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Obesity Not a Protected Class; If It Is a Disability, Employee Failed to Provide Evidence of Discriminatory Treatment
Description Court dismissed a suit by an employee who claimed she was subject to discrimination and hostile treatment because of obesity. Obesity is not a protected class. If it is a disability, the employee failed to show discriminatory treatment on that basis.
Topic Employment Discrimination
Key Words Disability; Obesity
C A S E   S U M M A R Y
Facts Dale worked for the U.S. Air Force for 29 years. When she resigned she was Chief of Business Operations Flight at a base in Alabama. She had received high appraisals for eight years prior to resignation. She was 5'3" tall and weighed over 300 pounds. The last two years, she was under the supervision of Lt. Col. Sykes, who was sent to Dale's division to correct financial problems. Dale claimed that Sykes berated and demeaned her, prevented her from trying to transfer, and usurped her authority over subordinates. Dale claimed that Sykes perceived that she had a disability and was not capable of doing a good job due to obesity. The Air Force moved for summary judgment.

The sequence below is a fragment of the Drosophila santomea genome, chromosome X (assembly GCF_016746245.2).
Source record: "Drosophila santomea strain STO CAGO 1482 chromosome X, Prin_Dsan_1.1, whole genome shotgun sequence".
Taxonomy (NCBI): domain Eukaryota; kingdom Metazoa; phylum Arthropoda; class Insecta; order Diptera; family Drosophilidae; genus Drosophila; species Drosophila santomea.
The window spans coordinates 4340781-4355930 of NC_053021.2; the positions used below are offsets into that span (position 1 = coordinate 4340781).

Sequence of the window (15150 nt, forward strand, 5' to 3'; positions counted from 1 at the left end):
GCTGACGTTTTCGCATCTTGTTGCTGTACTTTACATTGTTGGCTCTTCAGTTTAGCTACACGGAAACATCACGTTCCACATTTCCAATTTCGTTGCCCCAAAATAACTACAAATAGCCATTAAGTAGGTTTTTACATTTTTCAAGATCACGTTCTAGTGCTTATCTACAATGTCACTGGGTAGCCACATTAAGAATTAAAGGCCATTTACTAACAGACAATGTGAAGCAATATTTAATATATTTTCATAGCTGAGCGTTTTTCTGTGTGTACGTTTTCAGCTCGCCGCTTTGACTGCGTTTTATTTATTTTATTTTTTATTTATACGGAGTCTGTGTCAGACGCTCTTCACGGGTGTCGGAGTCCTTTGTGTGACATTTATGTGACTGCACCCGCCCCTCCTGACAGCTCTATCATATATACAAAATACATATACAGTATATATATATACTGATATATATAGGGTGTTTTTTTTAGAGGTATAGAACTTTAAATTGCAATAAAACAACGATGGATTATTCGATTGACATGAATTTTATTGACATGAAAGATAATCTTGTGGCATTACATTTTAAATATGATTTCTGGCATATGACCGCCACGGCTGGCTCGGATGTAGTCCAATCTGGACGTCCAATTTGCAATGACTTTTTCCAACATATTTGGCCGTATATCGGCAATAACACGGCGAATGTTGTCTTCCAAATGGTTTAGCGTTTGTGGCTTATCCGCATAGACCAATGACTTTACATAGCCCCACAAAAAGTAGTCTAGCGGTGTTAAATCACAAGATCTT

Decision Summary judgment granted. Assuming obesity is a disability, the Air Force showed that there were employment-related reasons for Sykes' critical treatment of Dale's performance given the financial problems of the department. The criticism was not shown to be based on a disability. However, to state a claim for a hostile work environment, Dale must show that she is a member of a protected group; she has not done so. Further, Dale failed to show that she was treated to adverse employment action in retaliation for her complaining about her treatment.
Citation Dale v. Wynne,---F.Supp.2d--- (2007 WL 2093888, M.D., Ala., 2007)

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